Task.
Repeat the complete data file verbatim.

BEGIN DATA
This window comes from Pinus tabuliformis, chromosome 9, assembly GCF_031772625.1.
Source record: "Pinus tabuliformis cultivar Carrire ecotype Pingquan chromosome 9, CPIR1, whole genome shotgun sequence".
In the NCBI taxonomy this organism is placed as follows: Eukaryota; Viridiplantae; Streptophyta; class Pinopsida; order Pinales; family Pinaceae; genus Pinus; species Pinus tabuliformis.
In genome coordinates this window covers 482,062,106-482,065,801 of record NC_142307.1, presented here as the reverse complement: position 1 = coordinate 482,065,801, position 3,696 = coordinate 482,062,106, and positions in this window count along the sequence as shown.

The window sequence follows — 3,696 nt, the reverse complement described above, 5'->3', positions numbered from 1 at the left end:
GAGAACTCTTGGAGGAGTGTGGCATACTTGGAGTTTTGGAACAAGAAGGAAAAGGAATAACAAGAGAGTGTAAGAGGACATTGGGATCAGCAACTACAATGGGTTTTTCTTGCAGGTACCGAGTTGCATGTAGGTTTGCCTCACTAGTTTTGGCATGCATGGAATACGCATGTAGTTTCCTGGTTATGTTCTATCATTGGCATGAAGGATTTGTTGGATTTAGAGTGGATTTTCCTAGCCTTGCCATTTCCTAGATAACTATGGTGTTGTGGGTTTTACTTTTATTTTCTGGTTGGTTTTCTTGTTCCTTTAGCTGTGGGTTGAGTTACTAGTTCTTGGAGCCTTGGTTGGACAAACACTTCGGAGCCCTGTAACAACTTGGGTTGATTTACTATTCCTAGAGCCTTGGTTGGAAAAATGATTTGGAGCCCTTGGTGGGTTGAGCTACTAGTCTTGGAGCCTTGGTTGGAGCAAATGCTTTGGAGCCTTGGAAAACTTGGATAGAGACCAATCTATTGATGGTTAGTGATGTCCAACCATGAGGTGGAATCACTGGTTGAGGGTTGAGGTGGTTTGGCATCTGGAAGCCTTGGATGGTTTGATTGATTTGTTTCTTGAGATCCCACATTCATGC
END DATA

This window comes from Pinus tabuliformis, chromosome 9, assembly GCF_031772625.1.
Source record: "Pinus tabuliformis cultivar Carrire ecotype Pingquan chromosome 9, CPIR1, whole genome shotgun sequence".
In the NCBI taxonomy this organism is placed as follows: Eukaryota; Viridiplantae; Streptophyta; class Pinopsida; order Pinales; family Pinaceae; genus Pinus; species Pinus tabuliformis.
In genome coordinates this window covers 482,062,106-482,065,801 of record NC_142307.1, presented here as the reverse complement: position 1 = coordinate 482,065,801, position 3,696 = coordinate 482,062,106, and positions in this window count along the sequence as shown.

The window sequence follows — 3,696 nt, the reverse complement described above, 5'->3', positions numbered from 1 at the left end:
GAGAACTCTTGGAGGAGTGTGGCATACTTGGAGTTTTGGAACAAGAAGGAAAAGGAATAACAAGAGAGTGTAAGAGGACATTGGGATCAGCAACTACAATGGGTTTTTCTTGCAGGTACCGAGTTGCATGTAGGTTTGCCTCACTAGTTTTGGCATGCATGGAATACGCATGTAGTTTCCTGGTTATGTTCTATCATTGGCATGAAGGATTTGTTGGATTTAGAGTGGATTTTCCTAGCCTTGCCATTTCCTAGATAACTATGGTGTTGTGGGTTTTACTTTTATTTTCTGGTTGGTTTTCTTGTTCCTTTAGCTGTGGGTTGAGTTACTAGTTCTTGGAGCCTTGGTTGGACAAACACTTCGGAGCCCTGTAACAACTTGGGTTGATTTACTATTCCTAGAGCCTTGGTTGGAAAAATGATTTGGAGCCCTTGGTGGGTTGAGCTACTAGTCTTGGAGCCTTGGTTGGAGCAAATGCTTTGGAGCCTTGGAAAACTTGGATAGAGACCAATCTATTGATGGTTAGTGATGTCCAACCATGAGGTGGAATCACTGGTTGAGGGTTGAGGTGGTTTGGCATCTGGAAGCCTTGGATGGTTTGATTGATTTGTTTCTTGAGATCCCACATTCATGC